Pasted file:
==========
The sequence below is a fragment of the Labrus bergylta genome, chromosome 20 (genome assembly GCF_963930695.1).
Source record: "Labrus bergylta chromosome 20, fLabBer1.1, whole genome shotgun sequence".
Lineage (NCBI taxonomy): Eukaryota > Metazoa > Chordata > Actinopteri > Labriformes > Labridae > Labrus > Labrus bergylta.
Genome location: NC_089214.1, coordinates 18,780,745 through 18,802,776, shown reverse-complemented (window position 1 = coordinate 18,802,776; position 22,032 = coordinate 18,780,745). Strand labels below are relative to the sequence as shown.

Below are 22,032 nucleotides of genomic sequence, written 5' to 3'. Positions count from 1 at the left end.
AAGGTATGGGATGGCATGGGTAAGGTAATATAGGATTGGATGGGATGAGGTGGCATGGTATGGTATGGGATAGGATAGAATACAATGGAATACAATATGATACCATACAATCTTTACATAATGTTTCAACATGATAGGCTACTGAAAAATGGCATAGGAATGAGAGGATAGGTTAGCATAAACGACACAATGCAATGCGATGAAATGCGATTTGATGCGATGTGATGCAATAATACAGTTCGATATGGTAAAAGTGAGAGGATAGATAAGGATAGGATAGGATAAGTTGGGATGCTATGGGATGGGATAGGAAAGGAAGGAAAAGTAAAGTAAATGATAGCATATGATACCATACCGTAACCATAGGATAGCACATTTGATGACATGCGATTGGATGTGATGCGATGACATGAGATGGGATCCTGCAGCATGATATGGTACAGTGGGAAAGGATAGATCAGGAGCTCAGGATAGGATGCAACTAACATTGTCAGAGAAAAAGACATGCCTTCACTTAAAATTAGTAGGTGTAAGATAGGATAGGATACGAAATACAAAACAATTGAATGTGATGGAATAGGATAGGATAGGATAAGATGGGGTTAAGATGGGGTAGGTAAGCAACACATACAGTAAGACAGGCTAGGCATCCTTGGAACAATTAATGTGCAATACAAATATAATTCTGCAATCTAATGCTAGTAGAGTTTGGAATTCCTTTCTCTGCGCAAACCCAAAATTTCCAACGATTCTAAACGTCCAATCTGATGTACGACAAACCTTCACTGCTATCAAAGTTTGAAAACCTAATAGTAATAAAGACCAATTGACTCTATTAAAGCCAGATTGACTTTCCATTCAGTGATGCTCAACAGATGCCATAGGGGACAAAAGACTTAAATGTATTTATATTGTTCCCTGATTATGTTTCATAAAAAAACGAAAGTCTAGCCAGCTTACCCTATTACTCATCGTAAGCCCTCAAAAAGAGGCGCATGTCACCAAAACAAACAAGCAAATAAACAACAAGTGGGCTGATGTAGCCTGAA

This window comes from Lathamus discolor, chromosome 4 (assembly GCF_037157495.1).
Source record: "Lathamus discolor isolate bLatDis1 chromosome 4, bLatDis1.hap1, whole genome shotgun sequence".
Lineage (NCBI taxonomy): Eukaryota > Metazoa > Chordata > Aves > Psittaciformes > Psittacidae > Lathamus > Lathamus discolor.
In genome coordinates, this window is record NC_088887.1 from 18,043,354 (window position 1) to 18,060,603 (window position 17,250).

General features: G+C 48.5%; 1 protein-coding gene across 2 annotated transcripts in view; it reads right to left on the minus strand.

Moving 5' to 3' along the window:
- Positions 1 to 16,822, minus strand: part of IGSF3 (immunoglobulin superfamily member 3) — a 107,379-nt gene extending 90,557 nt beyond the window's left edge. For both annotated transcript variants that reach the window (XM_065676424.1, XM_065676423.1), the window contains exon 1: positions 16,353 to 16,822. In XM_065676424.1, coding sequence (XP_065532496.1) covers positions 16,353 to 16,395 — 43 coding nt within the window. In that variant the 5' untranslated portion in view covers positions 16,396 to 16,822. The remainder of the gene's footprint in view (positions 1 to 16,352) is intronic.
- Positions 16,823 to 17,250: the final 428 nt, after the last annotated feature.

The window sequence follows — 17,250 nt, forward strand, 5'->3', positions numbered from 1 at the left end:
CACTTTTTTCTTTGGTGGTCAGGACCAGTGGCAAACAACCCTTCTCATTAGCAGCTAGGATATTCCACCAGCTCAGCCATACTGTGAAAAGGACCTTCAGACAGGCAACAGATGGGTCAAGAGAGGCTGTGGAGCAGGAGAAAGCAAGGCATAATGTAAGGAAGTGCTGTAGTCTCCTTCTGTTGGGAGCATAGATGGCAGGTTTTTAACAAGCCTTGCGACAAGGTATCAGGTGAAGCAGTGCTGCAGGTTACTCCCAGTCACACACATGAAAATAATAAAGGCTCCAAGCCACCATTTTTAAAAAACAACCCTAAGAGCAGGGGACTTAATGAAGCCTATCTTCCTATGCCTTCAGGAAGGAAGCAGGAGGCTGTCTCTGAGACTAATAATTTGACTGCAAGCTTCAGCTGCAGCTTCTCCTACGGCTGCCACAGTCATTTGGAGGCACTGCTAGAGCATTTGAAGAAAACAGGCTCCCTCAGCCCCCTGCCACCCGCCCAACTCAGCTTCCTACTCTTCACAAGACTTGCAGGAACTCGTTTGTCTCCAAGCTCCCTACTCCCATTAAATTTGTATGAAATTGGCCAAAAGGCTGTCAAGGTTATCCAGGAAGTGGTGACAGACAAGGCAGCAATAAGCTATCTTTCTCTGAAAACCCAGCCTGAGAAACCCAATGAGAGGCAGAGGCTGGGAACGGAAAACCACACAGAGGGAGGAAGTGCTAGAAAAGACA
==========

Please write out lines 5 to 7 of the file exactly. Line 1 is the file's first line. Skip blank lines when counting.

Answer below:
Below are 22,032 nucleotides of genomic sequence, written 5' to 3'. Positions count from 1 at the left end.
AAGGTATGGGATGGCATGGGTAAGGTAATATAGGATTGGATGGGATGAGGTGGCATGGTATGGTATGGGATAGGATAGAATACAATGGAATACAATATGATACCATACAATCTTTACATAATGTTTCAACATGATAGGCTACTGAAAAATGGCATAGGAATGAGAGGATAGGTTAGCATAAACGACACAATGCAATGCGATGAAATGCGATTTGATGCGATGTGATGCAATAATACAGTTCGATATGGTAAAAGTGAGAGGATAGATAAGGATAGGATAGGATAAGTTGGGATGCTATGGGATGGGATAGGAAAGGAAGGAAAAGTAAAGTAAATGATAGCATATGATACCATACCGTAACCATAGGATAGCACATTTGATGACATGCGATTGGATGTGATGCGATGACATGAGATGGGATCCTGCAGCATGATATGGTACAGTGGGAAAGGATAGATCAGGAGCTCAGGATAGGATGCAACTAACATTGTCAGAGAAAAAGACATGCCTTCACTTAAAATTAGTAGGTGTAAGATAGGATAGGATACGAAATACAAAACAATTGAATGTGATGGAATAGGATAGGATAGGATAAGATGGGGTTAAGATGGGGTAGGTAAGCAACACATACAGTAAGACAGGCTAGGCATCCTTGGAACAATTAATGTGCAATACAAATATAATTCTGCAATCTAATGCTAGTAGAGTTTGGAATTCCTTTCTCTGCGCAAACCCAAAATTTCCAACGATTCTAAACGTCCAATCTGATGTACGACAAACCTTCACTGCTATCAAAGTTTGAAAACCTAATAGTAATAAAGACCAATTGACTCTATTAAAGCCAGATTGACTTTCCATTCAGTGATGCTCAACAGATGCCATAGGGGACAAAAGACTTAAATGTATTTATATTGTTCCCTGATTATGTTTCATAAAAAAACGAAAGTCTAGCCAGCTTACCCTATTACTCATCGTAAGCCCTCAAAAAGAGGCGCATGTCACCAAAACAAACAAGCAAATAAACAACAAGTGGGCTGATGTAGCCTGAA

This window comes from Lathamus discolor, chromosome 4 (assembly GCF_037157495.1).